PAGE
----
What Do We Have to Lose?

With the 220th General Assembly of the Presbyterian Church less than a month away, the fate of the Mid Councils Commission report is coming down to the wire. I hope that commissioners and other members of the church will take me up on my open invitation to be in conversation about our report and recommendations.

Tod Bolsinger, moderator of the commission, has written another great blog post about our report, focussing on the crisis of trust within our church. Check it out and join the conversation.

What I especially resonate with in Tod’s post is his comments on taking risks to try something new.

One of my mentors taught me that when what you are doing is NOT working, and you don’t know what to do, there are two things you must NOT do:

  1. Doing whatever you have been doing.
  2. Doing nothing.

In other words, doing anything new (especially if you will reflect on the new actions, learn from them and keep implementing the lessons learned) is a step in the right direction.

Critics of the the MCC report keep telling me that they are skeptical of our recommendations. They don’t think they will move us in a better direction. Or, even worse, they fear that what we are suggesting will actually harm the fabric of the PC(USA).

But what do we really have to lose by trying something new? What we are doing is clearly not working—if you don’t believe this, your head is buried in the sand. So why not inject something new into the mix to see what happens? Isn’t that the definition of a catalyst? Isn’t that what we need?

The MCC knows full well that what we have proposed is not necessarily the final answer, but trying something new—even if it completely fails—will stimulate the church to think harder about who we are, what we are called to do, and how to do it in this changing world. This is what innovation is all about.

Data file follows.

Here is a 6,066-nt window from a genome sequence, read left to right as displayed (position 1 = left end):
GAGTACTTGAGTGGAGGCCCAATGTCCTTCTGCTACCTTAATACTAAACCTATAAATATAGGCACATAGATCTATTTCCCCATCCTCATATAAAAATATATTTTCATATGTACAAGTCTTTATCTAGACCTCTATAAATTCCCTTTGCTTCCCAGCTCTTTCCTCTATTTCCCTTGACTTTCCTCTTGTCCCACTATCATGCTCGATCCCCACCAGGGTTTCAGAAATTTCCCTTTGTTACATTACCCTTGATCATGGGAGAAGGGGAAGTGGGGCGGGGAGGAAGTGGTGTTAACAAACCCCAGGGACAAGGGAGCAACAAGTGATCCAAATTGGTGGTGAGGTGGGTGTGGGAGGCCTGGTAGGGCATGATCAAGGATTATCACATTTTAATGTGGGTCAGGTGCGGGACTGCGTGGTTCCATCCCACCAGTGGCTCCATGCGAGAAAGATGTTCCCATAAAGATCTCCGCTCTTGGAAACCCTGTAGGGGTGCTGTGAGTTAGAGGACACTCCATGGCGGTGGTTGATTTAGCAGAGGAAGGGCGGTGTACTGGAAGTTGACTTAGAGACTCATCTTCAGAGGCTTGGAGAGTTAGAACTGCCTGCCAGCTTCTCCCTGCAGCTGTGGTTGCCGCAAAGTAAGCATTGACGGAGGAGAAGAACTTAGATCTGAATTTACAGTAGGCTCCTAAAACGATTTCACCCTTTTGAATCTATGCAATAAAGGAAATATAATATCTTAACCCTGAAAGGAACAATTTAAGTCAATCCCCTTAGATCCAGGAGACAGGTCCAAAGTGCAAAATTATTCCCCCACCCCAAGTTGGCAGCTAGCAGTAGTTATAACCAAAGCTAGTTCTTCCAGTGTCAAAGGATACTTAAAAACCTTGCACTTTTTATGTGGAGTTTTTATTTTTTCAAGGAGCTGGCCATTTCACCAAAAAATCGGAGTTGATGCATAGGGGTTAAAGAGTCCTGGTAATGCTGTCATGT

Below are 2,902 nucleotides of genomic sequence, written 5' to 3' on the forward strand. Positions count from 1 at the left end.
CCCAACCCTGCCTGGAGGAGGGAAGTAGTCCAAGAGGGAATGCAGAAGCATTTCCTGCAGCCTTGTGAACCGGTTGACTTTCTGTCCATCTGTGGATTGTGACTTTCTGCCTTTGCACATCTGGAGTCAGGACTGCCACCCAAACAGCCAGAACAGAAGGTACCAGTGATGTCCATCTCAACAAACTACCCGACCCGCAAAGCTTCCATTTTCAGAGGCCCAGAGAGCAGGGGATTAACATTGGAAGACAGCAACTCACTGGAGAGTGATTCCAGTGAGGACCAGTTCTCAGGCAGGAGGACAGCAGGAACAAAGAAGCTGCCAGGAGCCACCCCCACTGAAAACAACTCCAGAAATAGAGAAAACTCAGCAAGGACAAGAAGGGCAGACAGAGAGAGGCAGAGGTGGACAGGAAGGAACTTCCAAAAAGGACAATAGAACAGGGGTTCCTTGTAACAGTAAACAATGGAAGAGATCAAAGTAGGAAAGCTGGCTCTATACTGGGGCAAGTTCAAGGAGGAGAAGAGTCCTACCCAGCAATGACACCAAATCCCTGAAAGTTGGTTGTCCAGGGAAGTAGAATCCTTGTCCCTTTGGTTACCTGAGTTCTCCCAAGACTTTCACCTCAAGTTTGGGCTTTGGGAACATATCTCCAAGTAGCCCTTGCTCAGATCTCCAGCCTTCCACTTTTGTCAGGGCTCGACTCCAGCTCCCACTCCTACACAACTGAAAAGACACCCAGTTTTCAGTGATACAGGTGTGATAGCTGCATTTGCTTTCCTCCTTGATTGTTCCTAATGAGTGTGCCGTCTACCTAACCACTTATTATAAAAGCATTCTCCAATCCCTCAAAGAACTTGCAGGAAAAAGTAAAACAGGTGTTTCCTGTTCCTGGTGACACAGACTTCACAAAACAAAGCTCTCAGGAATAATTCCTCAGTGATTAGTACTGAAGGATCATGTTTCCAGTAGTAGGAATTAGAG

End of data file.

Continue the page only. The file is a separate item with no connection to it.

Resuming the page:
The MCC report is not the final word on how to rethink Presbyterian councils in today’s world. But let’s try something new and see what happens. Let’s experiment, learn, and adapt together.

I don’t think we have miuch more to lose. But we have a lot to gain.

Comments

  1. I keep comparing your conversations to my engineering world.

    In my world, we have a mantra that says, “When you believe you have found a project with no risk, you haven’t fully explored the risks. If you have actually found a project with no risk, please don’t do that project. A project with no risk is a project with absolutely no hope of reward. It will get you nowhere and you will have spent a bunch of time and effort to stay exactly where you began.”

    • I think we need more tech, software, and engineering innovators informing the practices of the church today. Thanks for bringing what you know to the church!

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